Denver Health / Community Voices

INDUSTRY: Health Care and Social Outreach
LENGTH OF ENGAGEMENT: Ongoing client since 2001

SCOPE OF WORK: Awareness campaign and outreach program support materials; logo creation, print ads, outdoor, transit, TV, Point of Service displays, window displays and exterior and interior event-day signage

PROJECT OVERVIEW: Denver Health is the city and county public hospital serving Denver’s underserved, homeless and indigent populations. Community Voices is the arm of the hospital that aggressively tackles social issues and is supported almost entirely through government and foundation grants.

To date, we’ve created campaigns targeting Native American parents, Hispanic and African-American men, homeless men and women, and Coloradans at risk for heart disease. Because the audiences for these specialized programs tend to be very cynical and jaded, we need to steer clear of “hokey” or cookie-cutter approaches. Instead, we start by developing a deep understanding of each audience we are targeting.

We speak in depth with members of the defined target, not just about the topic at hand, but also about their lives in general. We walk in their shoes for a while. We ask them questions, which on the surface may seem completely unrelated to the subject at hand but which provide us with a deeper understanding of who they are as individuals and as a group.

Armed with this, we look for commonalities around which we craft our messaging. Creating a campaign based upon a universally understood message not only keeps any one population from feeling singled out, it also raises awareness among the general population of the program, helping to diffuse the stigmas commonly associated with social programs. This universal message is then adjusted, only as necessary, for members of a specific group. To help the success of our messaging and our executions, we have Hispanic copywriting resources we include as consultants early in our strategic and creative processes.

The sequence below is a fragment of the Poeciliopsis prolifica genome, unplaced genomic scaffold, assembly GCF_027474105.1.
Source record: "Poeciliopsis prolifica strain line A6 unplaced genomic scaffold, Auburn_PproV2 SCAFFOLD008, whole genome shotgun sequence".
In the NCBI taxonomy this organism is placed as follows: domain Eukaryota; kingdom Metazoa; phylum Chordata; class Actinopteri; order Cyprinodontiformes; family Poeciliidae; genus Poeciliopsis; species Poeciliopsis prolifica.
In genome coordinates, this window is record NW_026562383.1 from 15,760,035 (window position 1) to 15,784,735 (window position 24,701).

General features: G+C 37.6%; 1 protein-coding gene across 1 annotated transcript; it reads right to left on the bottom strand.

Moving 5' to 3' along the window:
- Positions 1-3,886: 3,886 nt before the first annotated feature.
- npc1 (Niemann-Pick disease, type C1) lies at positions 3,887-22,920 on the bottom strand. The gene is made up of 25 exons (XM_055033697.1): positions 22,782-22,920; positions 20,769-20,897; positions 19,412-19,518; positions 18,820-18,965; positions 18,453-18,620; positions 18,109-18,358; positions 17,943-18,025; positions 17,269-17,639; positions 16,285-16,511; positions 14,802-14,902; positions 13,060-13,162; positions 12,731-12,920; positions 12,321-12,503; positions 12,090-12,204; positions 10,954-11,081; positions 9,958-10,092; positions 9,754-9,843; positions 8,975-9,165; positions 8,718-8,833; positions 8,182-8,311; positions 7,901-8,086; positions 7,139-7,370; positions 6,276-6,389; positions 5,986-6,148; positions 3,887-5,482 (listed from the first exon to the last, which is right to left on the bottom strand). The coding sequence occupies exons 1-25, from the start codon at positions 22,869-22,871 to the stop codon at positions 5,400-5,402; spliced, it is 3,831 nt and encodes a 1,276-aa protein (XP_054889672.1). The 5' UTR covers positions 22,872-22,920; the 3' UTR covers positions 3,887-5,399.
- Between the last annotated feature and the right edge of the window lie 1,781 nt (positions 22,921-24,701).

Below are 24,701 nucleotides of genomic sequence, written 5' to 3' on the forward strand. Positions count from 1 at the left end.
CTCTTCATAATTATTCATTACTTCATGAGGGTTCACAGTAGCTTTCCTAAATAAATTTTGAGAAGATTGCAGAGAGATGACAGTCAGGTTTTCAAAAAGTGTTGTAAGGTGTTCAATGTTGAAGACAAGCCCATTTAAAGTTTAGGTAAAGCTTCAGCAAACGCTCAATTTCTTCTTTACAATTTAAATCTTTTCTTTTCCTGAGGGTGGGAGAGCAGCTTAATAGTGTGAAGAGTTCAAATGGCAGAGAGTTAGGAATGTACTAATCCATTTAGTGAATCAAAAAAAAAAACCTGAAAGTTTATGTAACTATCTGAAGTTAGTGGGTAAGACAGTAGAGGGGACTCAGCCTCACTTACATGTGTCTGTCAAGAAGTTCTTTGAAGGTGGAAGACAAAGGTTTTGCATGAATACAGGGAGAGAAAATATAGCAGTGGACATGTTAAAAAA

The campaigns we’ve created celebrate life and speak to the target audiences in a manner that gives them credit for being intelligent and able to decode our marketing messages. We have empowered them to take control of their lives, which, from the research, we discovered they felt powerless to do. We consciously avoided telling them what to do; we simply informed them what could happen if they continue to ignore their health.

RESULTS: Our approach and executions have been continuously successful in not only reaching the desired audience, but also moving them to take action on behalf of their own health.

More than 4,000 African-American and Hispanic men signed up for health care over a three-month period as a result of our Men’s Health Initiative Campaign.

During the first 18 months of our ongoing Heart Health Campaign, the Community Cardiovascular Disease Prevention Program provided screenings and health services to 4,326 individuals in 10 communities.

Our Homeless Campaign had enrollment specialists assisting more than 200 homeless individuals, up from only 30–45 the year before.

Our Native American campaign realized a 20 percent increase in Native American children enrolled in CHP+. Post-campaign feedback was also very positive, and the Native American community beamed with pride as the campaign hit the community.